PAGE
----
This year, the grant was increased from $72,000 to approximately $125,000 thanks to a generous donation of $50,000 from Wheaton Precious Metals, as well as funds raised by Cassels, allowing them to support up to four businesses.
Cassels allocates grants based on how the funds will impact each applicant. To qualify for a grant, applicants must meet the following criteria:
- Business is Black-owned
- Have a maximum of 50 employees
- Located in the City of Calgary (for 2021), or have significant involvement or impact on the Calgary business community (region will change to Vancouver for 2022)
- Registered as a Canadian for-profit entity (i.e., sole proprietorship, partnership, or corporation)
- The selection process consists of several phases. Each application is reviewed by at least two different individuals from the firm. 10-15 applications are shortlisted. These applications are then reviewed by the full Grant Committee (composed of 8-10 members from the firm). A finalist list is then identified for short interviews via videoconference.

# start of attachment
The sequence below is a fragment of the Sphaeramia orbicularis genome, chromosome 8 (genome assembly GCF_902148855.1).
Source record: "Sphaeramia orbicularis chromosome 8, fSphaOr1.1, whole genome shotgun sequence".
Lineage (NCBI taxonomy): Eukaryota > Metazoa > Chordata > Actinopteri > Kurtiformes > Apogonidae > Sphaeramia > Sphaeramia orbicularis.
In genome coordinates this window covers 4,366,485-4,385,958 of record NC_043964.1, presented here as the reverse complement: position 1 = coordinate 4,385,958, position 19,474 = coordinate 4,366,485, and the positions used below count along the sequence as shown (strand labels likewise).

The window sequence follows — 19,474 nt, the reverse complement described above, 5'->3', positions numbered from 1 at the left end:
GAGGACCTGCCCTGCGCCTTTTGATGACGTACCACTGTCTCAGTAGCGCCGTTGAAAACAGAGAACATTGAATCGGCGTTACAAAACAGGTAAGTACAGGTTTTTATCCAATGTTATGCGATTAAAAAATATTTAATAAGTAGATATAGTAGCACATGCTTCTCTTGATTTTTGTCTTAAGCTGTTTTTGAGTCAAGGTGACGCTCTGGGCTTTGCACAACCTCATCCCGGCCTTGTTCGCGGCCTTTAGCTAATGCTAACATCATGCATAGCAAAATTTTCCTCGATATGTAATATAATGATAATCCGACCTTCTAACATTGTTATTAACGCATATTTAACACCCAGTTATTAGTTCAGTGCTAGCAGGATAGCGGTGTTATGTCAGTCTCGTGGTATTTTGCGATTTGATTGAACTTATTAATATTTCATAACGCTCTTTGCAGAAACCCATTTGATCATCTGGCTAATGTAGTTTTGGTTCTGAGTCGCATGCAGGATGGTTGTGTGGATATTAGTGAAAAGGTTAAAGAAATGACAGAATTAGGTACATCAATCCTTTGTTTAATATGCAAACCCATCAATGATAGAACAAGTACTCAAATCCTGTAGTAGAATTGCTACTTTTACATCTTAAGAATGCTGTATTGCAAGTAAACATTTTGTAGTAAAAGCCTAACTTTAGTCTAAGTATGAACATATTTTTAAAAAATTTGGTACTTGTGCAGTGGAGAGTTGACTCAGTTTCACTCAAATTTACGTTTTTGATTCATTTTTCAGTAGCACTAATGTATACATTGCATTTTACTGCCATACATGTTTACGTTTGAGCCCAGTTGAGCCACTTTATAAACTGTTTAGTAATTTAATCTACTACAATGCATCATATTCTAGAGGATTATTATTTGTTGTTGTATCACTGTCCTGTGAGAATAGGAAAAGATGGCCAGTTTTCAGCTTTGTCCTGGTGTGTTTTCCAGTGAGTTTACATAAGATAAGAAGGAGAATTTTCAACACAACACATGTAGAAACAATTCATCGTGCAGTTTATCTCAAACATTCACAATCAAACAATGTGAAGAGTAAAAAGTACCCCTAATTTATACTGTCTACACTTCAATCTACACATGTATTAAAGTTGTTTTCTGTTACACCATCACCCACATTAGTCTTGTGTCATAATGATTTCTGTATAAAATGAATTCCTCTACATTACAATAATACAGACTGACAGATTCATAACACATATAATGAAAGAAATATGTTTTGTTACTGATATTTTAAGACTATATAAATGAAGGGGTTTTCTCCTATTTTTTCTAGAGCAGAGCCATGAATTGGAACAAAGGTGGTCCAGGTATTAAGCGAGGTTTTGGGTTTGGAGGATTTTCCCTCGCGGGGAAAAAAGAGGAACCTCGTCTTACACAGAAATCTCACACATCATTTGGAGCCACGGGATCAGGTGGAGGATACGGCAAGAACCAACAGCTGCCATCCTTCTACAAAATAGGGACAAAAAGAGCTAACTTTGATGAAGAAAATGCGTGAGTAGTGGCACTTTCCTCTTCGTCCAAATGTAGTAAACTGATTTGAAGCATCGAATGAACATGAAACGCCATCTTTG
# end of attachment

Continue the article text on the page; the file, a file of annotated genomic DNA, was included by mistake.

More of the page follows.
At the time of writing, Cassels is closely working with each recipient to ensure that grants are distributed promptly.
“We have a team in place to manage the grant process. This includes administration, reporting criteria, and fund disbursement. We are in regular contact with the grant recipients and aid them with legal services as needed,” says Jimeno.
This year’s recipients include:
- Evelyne Nyairo of Ellie Bianca
- Leah Higgins of Blush Décor Painting
- Greg Carter of Phoenix Metals Ltd
- Fay Bruney of Simply Irie Caribbean Cuisine